Yet the media gaze has largely overlooked the lived experiences of those working these sites — piling the wood, carrying the bodies, loading the furnaces. Caste-oppressed Dalit workers are vastly overrepresented in funeral labor due to centuries of caste-based discrimination. A recent report revealed horrific working conditions: little access to drinking water, 16-hour days at $5 per day, no health benefits, unusable PPE in burning conditions, and constant exposure to the virus. “Who will do all the dirty and dangerous work? It’s the Dalits,” commented Dipanshu Rathore, an activist at Asia Dalit Rights Forum, in an interview with Vice.
Like crematoriums, Muslim cemeteries are also overflowing with the dead. But images of these sites, devoid of the dramatic, blazing flames, have not made the front pages. Whether an accidental slight or a deliberate move, the fixation on the funeral pyre as the symbol of death renders invisible the mourning practices of many of India’s religious minorities, who have already confronted daunting levels of criminalization from the Modi regime.
As flawed and flattening as they might be, these burning images of India stand in stark contrast to what has been labeled an imageless COVID-19 crisis in the United States. Photographs of testing lines, exhausted healthcare workers, and lockdown protests that filled American newsstands in spring 2020 all related to the crisis, but they were visually removed from death itself. At the time, historian Sarah Elizabeth Lewis commented in a Times essay, “Images that emerge as an emblem of sacrifice or consequence have often moved masses to act. Yet without these pictures, the virus is harder to combat.” Last month, writer Zoé Samudzi added to this provocation with a reflection in SSENSE, asking: “Are we able to communicate the scale of trauma without being forced to use the dehumanization of enumeration?”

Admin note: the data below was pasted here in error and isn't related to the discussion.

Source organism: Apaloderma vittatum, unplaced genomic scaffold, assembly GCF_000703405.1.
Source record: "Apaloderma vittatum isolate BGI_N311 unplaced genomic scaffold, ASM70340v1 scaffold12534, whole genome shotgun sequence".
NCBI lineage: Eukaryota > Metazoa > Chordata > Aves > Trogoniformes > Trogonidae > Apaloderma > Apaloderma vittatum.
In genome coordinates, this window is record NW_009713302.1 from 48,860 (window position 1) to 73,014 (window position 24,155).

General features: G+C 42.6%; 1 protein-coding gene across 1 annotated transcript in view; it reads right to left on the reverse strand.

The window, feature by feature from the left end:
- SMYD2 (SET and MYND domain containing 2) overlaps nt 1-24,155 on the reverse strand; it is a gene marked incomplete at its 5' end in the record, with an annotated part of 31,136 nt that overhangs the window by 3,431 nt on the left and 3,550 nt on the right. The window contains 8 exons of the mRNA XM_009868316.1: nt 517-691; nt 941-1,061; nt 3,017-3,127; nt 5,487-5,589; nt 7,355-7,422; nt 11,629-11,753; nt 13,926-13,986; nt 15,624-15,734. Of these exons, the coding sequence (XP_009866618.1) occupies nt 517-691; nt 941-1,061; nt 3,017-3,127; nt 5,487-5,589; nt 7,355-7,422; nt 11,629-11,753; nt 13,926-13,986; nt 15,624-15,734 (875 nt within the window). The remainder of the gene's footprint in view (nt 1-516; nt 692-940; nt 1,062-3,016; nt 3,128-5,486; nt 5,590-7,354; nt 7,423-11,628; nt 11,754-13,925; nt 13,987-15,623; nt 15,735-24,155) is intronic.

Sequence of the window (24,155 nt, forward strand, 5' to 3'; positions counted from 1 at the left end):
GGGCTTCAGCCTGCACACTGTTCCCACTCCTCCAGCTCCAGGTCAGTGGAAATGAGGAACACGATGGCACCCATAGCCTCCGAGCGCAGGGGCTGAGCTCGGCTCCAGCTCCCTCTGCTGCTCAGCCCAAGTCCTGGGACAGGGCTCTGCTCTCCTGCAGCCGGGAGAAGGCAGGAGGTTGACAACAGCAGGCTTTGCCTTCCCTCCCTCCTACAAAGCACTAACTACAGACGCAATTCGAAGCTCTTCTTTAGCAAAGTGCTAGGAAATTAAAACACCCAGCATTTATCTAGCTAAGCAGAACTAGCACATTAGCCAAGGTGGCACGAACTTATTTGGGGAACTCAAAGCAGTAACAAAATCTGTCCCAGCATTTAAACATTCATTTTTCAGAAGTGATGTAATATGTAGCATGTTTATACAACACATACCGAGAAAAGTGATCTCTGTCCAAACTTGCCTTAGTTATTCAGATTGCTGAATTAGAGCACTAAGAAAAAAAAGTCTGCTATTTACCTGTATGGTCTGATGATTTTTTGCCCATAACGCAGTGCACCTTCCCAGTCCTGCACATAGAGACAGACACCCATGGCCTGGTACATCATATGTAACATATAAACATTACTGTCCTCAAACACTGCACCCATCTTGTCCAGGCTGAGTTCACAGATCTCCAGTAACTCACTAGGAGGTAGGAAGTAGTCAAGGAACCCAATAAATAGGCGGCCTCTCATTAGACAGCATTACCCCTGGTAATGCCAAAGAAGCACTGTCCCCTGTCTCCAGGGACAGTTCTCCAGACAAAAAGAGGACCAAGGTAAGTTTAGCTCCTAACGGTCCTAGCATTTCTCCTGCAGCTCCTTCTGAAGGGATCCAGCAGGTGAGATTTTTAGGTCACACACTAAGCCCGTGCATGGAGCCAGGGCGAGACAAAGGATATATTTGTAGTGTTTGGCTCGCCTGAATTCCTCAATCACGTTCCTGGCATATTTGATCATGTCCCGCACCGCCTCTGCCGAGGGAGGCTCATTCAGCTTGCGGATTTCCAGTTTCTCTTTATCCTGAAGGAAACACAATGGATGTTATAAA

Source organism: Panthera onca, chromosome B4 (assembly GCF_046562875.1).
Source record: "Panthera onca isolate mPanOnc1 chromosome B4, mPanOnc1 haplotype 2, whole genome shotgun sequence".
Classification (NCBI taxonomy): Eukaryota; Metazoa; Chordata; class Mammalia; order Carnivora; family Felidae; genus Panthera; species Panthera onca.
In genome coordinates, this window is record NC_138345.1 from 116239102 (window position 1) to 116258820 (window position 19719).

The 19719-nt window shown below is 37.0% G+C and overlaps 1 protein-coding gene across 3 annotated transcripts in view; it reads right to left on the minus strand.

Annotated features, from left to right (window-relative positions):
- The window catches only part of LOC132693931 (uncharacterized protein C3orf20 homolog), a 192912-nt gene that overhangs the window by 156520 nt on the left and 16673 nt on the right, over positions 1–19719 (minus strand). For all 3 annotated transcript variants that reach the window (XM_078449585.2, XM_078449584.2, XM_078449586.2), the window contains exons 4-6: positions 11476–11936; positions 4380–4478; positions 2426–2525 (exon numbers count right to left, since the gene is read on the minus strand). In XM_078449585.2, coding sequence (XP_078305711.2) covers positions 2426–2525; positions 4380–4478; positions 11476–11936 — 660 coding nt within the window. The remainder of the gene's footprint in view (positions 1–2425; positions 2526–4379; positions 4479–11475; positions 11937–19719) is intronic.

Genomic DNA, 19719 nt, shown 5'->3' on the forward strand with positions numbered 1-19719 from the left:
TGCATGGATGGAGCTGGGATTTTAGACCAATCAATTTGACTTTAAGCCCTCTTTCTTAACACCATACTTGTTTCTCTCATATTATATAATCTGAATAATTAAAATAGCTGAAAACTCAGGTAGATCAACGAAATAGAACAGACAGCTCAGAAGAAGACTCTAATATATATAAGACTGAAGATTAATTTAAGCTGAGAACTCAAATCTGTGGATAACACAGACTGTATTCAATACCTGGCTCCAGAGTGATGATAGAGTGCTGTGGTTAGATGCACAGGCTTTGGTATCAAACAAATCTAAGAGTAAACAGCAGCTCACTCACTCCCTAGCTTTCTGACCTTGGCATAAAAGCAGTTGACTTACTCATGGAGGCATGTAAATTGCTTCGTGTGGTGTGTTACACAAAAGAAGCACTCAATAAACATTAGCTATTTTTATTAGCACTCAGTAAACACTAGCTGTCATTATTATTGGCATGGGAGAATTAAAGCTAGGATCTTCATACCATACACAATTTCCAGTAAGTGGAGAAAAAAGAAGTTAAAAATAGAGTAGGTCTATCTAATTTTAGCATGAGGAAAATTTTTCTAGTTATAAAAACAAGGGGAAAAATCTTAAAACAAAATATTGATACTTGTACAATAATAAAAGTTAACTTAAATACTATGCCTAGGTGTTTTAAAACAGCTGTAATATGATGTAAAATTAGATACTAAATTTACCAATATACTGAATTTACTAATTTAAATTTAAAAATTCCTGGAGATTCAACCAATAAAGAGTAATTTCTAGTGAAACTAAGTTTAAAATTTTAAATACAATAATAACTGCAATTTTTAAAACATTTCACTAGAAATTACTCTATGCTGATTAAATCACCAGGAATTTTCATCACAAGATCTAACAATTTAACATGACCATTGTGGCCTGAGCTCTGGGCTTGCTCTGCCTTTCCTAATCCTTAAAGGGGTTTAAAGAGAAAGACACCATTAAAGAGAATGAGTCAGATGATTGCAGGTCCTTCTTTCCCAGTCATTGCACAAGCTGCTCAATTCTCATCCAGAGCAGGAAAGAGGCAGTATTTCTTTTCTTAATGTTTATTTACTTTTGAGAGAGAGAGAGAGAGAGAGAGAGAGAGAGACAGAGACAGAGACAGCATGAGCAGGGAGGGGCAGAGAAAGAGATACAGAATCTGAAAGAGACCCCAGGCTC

Outside a gurdwara (Sikh place of worship) near Ghaziabad, Uttar Pradesh, a man receives oxygen at a road camp. He died shortly after, with his family surrounding him.
India brings us closer to facing these deeply disturbing questions, but the answers are not uplifting. In India, where 92% of the population does not have access to a computer and 33% does not have a phone, is it the publicly circulated image that must communicate the severity of crisis? The emergency is already lived: constant SOS calls for oxygen, medicine, hospital beds, and pages and pages of obituaries in local papers. My family members explain that every day is a new nightmare, searching for depleted and life-saving resources. Most in India do not require a photograph to remind them of the unfolding and unending tragedy.
Perhaps these images were never meant forthem. In the US, South Asian diaspora groups have organized fundraisers to send resources, while Western confrontations with grueling, tragic images of an exoticized funeral practice could have inspired donations. But we still await significant international action — equitable vaccine access, efficient delivery of oxygen, and a condemnation of the Modi administration’s abdication of governance. The thesis that the spectacle of death can shepherd us towards change wavers again.
It’s telling that arguably the most gruesome images of COVID-19’s wrath in the Western press have originated from a place 6,000 miles away in a formerly colonized nation with a per-capita income 31 times smaller than that of the United States. As Samudzi concludes, images of suffering produce “an affective distance between the self and the witnessed.”
Even these images of funeral pyres, literal embodiments of death, barely render as human. Rather, they convey countless, nameless Indian bodies masked under fire and wood, blurring our lens of another, faraway reality.